No, no she didn't...

There are template elements missing, and another is vastly distorted.



How do you know what is relevant? What is the function of this map?


It is stated that the map is of "trade and exploration routes"...so there ya are...

Relevant stars would be those stars that either had trading opportunities, or presented something of interest. Both of these elements rule out stars beyond "near by" space...I followed Ms. Fish's "lead" on this and limited my searches initially to 33 parsec, and expanded it to 46 (150ly)

The logic here is that ET, or indeed any, exploring species would have the most interest in stars capable of supporting life beyond simple microbes. Thus, typically only class "F", "G", and "K" are considered since they are the most probable to be "interesting".

I tried to cover this in my paper.



What makes you think the Hill map is any different than the above "maps?"


I like what you did with those two images, they are good examples of what the Hill map/template is. You say we can't make any precise measurements from these maps, however, as distorted, and exaggerated as they are they do identify known points which we can plot and arrive at a vastly more precise version of the same map. Kind of like a "re-sample" of an image or dataset. This will allow us to rebuild the original view...in this case we have something like this for the Hill map.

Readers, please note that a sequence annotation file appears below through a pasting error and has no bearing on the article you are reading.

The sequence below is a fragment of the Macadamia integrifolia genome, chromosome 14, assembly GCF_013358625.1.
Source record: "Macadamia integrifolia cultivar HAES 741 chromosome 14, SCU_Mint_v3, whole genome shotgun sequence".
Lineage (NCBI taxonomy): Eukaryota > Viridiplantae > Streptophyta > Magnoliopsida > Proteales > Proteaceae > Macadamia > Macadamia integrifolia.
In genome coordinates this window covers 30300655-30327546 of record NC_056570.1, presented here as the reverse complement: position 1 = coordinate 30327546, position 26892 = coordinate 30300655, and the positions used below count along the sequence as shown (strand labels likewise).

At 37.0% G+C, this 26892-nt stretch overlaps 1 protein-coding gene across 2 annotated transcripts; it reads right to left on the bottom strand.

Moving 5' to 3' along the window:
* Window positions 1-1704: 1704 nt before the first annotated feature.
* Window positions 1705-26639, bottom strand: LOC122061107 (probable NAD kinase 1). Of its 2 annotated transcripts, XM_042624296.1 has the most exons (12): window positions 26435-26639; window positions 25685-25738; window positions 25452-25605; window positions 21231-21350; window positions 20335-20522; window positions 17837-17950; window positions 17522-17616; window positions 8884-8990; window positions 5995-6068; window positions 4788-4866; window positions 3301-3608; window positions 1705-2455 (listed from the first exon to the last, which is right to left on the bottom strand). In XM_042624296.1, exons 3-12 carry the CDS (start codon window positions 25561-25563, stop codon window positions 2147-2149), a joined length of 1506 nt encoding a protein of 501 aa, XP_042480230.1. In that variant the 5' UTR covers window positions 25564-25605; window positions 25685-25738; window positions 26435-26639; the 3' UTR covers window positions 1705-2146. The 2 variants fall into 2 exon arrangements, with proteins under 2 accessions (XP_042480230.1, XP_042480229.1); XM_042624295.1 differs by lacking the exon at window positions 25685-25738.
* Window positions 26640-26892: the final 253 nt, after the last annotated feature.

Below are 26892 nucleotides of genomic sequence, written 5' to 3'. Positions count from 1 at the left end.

Where are all the red dwarfs?



Well now...I thought I said, several times, I'm using Hipparcos data.
It simply does not contain all those 1000's of small cold objects that aren't very likely to harbor anything of interest...

Actually we could have use a dataset called 2MASS (2 micron all sky survey), except that it won't import easily into a modern SQL data engine (server), it is very large, contains millions of stars...


If more than one group of stars can be made to fit the "template," then your "solution" is not unique. Ms. Hill herself was able to apply it to at least one group. and two other groups of researchers have provided alternative candidates. If you believe that Ms. Hill's experience reflects some perceive fact of the "outer world," rather than just some sort of inner experience, then the other hypotheses need to be eliminated.


Yes, Ms. Hill tried to show a match, again unsuccessfully. As for the others...we'll deal with them in their own time...


You need to explain the discrepancy between the two "templates." Ms. Hill should know what she saw, right?


Really??? She was desperate; she wanted/needed a solution and didn't have the data nor the expertise to find one, so she started grasping at straws... Unfortunately she wasn't properly equipped to find a solution.
End of story.


This theory is interesting,


Now this One, seems interesting...would be math heavy and time consuming to validate. I can find ephemeris for 1961, for the planets, not so sure about the asteroids, though I may find that archived at the US Navy Astronomy site.

Visually, it not a better match than mine...and of course mine has something none of the others have: a defined POV.



posted on Apr, 6 2016 @ 07:48 PM
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originally posted by: Harte

originally posted by: tanka418

originally posted by: DJW001
a reply to: tanka418